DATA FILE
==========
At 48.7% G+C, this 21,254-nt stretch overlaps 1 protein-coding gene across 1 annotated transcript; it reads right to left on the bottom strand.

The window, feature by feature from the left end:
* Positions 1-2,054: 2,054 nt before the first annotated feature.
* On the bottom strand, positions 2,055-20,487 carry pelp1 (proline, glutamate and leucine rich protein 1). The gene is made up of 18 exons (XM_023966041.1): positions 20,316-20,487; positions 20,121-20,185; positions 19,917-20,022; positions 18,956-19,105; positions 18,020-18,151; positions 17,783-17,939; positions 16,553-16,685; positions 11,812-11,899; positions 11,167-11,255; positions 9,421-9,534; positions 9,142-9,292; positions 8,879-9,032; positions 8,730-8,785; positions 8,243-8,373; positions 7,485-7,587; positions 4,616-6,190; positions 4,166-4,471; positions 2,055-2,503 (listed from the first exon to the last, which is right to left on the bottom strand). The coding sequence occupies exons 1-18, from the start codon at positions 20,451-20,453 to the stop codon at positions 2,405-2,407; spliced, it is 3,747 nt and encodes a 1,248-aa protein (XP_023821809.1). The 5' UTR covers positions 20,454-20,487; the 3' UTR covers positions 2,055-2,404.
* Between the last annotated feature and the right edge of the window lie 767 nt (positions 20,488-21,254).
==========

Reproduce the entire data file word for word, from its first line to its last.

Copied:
At 48.7% G+C, this 21,254-nt stretch overlaps 1 protein-coding gene across 1 annotated transcript; it reads right to left on the bottom strand.

The window, feature by feature from the left end:
* Positions 1-2,054: 2,054 nt before the first annotated feature.
* On the bottom strand, positions 2,055-20,487 carry pelp1 (proline, glutamate and leucine rich protein 1). The gene is made up of 18 exons (XM_023966041.1): positions 20,316-20,487; positions 20,121-20,185; positions 19,917-20,022; positions 18,956-19,105; positions 18,020-18,151; positions 17,783-17,939; positions 16,553-16,685; positions 11,812-11,899; positions 11,167-11,255; positions 9,421-9,534; positions 9,142-9,292; positions 8,879-9,032; positions 8,730-8,785; positions 8,243-8,373; positions 7,485-7,587; positions 4,616-6,190; positions 4,166-4,471; positions 2,055-2,503 (listed from the first exon to the last, which is right to left on the bottom strand). The coding sequence occupies exons 1-18, from the start codon at positions 20,451-20,453 to the stop codon at positions 2,405-2,407; spliced, it is 3,747 nt and encodes a 1,248-aa protein (XP_023821809.1). The 5' UTR covers positions 20,454-20,487; the 3' UTR covers positions 2,055-2,404.
* Between the last annotated feature and the right edge of the window lie 767 nt (positions 20,488-21,254).